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Storm Photography roundup - Missouri/Illinois, March 25-30
The recent systems have largely been letdowns in the Midwest in what has been a horrible week overall for storm photography community. Here are quick rundowns of my recent expeditions.
March 7: Severe storms in St. Louis
I headed west after midnight to Spoede Road to get a look at the incoming severe squall line, then scrambled back downtown as the line moved over the city. Lightning was disappointing, with very little in the way of visible channels. This one was the only one I saw:
March 11: St. Louis light snow
An outing monitoring road conditions from Fenton to St. Charles for a round of overnight snow moving through with borderline freezing temperatures. No footage or photos captured.
March 25: Non-severe storms in the St. Louis metro
This day featured the best tornado parameters the STL region has seen since February 28, but that's not saying much. Instability was meager in the warm sector, and despite the warm front being the better tornado chance, I felt the wind profiles in the St. Louis metro made it worth staying close to home. The best storm I saw from this day crossed I-44 at Eureka, with a weak couplet on radar but nothing visual of note. Following this, storms lined out across the metro. Seeing no further potential with the storms that were running out of the already weakly unstable CAPE axis, I went home at sunset. No photos or video shot on this day, nor anything of note caputed on the dashcams.
March 29: Central Missouri storms
It was a somber mood during this day's expedition after the news from Texas the day before. I took a day off from work to go and watch storms as they encountered the warm front lifting through central Missouri during the evening hours. The day was a tornado bust, aside from some nice lightning. The best I saw was this lowering back in the rain in between two storms west of Rolla:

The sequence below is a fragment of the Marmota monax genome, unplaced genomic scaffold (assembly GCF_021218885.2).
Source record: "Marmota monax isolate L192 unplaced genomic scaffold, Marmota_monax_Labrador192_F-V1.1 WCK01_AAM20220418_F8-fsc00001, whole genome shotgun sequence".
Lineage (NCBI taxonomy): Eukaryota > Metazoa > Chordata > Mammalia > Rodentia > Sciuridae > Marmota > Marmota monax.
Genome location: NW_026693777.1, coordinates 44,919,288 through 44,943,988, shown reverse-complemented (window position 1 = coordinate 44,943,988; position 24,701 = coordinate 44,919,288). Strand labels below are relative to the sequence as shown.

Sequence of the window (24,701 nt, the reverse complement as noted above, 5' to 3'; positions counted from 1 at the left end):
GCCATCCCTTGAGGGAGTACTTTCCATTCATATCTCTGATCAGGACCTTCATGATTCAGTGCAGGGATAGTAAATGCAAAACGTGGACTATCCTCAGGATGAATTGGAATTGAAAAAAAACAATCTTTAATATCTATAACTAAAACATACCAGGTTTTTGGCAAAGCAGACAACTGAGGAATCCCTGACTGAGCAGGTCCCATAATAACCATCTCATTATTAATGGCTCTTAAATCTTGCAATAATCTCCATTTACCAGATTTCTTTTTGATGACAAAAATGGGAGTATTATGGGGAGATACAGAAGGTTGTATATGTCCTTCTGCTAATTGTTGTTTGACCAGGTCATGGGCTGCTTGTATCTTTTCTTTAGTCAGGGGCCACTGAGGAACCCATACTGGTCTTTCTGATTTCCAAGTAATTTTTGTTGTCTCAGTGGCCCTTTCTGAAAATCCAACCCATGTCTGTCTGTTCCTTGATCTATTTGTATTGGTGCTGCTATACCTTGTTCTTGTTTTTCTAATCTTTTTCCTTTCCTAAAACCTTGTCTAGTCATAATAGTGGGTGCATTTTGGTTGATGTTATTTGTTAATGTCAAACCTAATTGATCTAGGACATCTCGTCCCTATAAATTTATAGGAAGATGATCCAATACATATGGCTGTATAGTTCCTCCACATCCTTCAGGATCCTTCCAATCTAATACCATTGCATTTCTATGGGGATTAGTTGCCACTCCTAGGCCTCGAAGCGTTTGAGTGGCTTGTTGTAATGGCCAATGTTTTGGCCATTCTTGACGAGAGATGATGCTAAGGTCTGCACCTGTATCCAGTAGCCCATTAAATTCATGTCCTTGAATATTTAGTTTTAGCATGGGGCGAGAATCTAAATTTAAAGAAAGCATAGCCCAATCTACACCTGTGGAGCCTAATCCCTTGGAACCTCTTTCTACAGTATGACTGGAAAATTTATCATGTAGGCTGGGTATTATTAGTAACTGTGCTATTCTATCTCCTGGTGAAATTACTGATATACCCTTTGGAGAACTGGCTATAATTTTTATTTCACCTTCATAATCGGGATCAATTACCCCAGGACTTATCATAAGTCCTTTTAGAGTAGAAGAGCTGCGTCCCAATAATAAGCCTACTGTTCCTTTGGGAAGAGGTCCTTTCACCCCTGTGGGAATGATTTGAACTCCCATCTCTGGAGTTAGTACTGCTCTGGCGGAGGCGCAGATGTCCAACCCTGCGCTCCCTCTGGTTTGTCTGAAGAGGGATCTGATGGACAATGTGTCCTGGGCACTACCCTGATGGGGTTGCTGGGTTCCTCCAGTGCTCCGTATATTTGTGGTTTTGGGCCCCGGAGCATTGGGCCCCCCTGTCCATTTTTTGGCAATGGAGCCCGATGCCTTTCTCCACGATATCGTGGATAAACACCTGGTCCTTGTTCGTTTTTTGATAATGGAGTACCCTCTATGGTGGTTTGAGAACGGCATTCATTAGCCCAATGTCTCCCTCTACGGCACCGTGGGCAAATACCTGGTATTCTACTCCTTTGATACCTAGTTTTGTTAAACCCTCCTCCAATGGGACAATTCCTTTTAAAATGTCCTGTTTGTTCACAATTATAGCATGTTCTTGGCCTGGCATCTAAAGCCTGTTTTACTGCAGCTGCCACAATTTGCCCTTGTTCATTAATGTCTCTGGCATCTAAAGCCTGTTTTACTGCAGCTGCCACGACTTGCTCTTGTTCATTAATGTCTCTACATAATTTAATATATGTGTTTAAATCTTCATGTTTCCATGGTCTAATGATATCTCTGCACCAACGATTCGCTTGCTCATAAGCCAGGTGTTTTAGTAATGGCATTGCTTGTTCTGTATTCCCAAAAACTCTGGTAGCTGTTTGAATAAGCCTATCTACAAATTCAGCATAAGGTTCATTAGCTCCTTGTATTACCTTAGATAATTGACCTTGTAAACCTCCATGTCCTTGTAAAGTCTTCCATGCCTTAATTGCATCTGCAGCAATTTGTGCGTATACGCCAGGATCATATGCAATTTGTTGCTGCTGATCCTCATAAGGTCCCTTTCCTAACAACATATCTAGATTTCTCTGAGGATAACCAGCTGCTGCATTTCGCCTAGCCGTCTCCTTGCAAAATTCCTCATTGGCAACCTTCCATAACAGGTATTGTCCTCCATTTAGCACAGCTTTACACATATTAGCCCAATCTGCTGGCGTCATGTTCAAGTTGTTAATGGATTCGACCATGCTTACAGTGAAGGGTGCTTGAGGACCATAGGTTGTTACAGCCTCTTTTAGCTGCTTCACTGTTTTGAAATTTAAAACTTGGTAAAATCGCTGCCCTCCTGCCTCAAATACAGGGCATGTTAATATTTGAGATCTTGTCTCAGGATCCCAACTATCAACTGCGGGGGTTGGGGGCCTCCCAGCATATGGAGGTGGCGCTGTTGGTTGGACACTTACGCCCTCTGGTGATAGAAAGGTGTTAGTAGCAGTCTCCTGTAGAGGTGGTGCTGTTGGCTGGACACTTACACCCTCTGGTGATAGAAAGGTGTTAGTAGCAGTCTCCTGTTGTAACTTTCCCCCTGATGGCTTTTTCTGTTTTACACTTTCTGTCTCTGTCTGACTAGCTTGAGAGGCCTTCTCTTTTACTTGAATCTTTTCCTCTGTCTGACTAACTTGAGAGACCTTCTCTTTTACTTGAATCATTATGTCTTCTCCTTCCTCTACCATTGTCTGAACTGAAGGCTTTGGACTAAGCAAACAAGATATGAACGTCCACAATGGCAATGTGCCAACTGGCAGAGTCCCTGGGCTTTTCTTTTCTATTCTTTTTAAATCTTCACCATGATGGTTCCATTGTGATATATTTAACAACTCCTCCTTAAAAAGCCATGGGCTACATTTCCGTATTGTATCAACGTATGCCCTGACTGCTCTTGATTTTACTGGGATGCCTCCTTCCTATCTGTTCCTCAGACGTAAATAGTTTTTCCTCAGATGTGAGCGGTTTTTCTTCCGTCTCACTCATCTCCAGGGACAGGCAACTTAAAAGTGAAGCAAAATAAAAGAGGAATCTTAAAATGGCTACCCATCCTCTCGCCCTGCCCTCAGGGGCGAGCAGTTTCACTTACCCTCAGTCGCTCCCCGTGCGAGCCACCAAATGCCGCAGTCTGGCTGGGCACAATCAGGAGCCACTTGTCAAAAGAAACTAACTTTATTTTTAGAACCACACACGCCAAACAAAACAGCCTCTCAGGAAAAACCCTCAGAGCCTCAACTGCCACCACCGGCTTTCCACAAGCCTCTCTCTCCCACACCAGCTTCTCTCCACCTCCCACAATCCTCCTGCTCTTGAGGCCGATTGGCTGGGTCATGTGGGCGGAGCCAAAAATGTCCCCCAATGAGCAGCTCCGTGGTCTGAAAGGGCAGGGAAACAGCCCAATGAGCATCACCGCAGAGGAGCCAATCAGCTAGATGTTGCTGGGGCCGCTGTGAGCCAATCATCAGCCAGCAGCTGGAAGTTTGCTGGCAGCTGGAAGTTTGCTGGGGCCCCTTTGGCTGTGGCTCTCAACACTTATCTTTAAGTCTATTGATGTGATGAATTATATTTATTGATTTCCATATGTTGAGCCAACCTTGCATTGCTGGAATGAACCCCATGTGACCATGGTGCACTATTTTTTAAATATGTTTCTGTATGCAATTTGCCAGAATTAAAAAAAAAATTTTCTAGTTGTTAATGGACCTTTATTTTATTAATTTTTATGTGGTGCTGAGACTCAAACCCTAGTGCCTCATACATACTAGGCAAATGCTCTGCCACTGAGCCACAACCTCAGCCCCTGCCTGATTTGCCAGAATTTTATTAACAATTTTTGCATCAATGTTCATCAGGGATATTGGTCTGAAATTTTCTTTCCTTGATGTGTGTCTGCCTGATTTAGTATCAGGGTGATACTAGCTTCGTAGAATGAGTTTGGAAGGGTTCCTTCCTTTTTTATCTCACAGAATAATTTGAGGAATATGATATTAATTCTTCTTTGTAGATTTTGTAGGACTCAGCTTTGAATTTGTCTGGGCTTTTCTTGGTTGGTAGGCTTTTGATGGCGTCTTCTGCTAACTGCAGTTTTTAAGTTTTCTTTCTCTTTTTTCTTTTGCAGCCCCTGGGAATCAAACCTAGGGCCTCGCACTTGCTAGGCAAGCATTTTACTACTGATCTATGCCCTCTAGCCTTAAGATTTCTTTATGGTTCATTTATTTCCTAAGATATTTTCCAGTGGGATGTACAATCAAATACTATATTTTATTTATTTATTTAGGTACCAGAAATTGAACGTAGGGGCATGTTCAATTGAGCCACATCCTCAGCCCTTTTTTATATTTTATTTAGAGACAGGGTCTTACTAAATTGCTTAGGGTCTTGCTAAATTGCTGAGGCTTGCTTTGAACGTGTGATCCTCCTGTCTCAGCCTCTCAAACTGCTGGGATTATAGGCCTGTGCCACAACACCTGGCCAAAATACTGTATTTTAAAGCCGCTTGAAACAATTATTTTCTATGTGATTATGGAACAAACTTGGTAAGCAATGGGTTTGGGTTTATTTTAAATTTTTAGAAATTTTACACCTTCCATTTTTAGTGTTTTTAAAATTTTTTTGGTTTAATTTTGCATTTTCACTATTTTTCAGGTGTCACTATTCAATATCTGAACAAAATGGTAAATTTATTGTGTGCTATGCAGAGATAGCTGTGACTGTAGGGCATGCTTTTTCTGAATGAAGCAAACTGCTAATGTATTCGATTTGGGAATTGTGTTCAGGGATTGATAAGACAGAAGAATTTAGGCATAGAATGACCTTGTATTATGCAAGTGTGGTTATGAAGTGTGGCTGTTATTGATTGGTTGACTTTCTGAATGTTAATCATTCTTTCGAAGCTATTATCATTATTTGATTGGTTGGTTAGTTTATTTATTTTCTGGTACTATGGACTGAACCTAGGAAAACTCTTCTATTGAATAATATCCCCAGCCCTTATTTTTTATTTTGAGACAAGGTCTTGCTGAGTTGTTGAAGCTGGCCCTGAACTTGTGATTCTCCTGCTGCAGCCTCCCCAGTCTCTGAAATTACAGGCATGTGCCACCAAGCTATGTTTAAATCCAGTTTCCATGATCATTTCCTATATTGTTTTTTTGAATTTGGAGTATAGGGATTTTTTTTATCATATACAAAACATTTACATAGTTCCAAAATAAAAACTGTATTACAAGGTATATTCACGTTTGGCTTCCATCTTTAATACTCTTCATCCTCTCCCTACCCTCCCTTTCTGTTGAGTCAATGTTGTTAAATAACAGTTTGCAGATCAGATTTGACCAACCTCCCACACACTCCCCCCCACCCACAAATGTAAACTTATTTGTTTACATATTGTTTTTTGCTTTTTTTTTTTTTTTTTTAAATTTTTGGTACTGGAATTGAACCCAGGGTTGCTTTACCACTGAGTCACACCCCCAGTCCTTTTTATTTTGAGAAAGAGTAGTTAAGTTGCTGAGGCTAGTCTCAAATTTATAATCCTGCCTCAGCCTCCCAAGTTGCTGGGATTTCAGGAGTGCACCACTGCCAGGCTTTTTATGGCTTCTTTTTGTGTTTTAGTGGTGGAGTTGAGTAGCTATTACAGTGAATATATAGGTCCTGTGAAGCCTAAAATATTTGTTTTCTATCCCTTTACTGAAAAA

Some good lightning here as well (frames from video):
This display continued after darkness fell. But, thanks to having to work Thursday morning before yet another Midwest storm photography day, I elected to go home instead of staying to capture stills. I didn't have much motivation to begin with.
March 30: Southern Illinois severe storms
Another dud of a setup today northeast of the St. Louis metro. The warm front raced far to the north today, much farther than I had expected - putting it essentially out of play for a last-minute call-off from work. This left the open warm sector east of St. Louis ahead of the cold front high and dry for any low-level shear for tornadoes. In addition, the dry slot rapidly filled in with clouds at 3PM, cutting off further destabilization. Nonetheless, I went out to see if something would surprise me. Storms lined out quickly north and east of St. Louis, severe-warned for wind a few times here and there, but otherwise nothing to report. I pulled these images of lightning near Hillsboro and a shelf cloud at Mt. Olive off of the dashcams. I didn't shoot anything with my other cameras.
Comments on the fatal storm photography accident in Texas
I did not chase on this day, but what occurred certainly warrants comment. The subject of the Texas tragedy
has been well-covered by others. I may blog about it in the future if I have anything meaningful to add to what has already been said, but right now I need time to gether thoughts.
I will share these relevant links:
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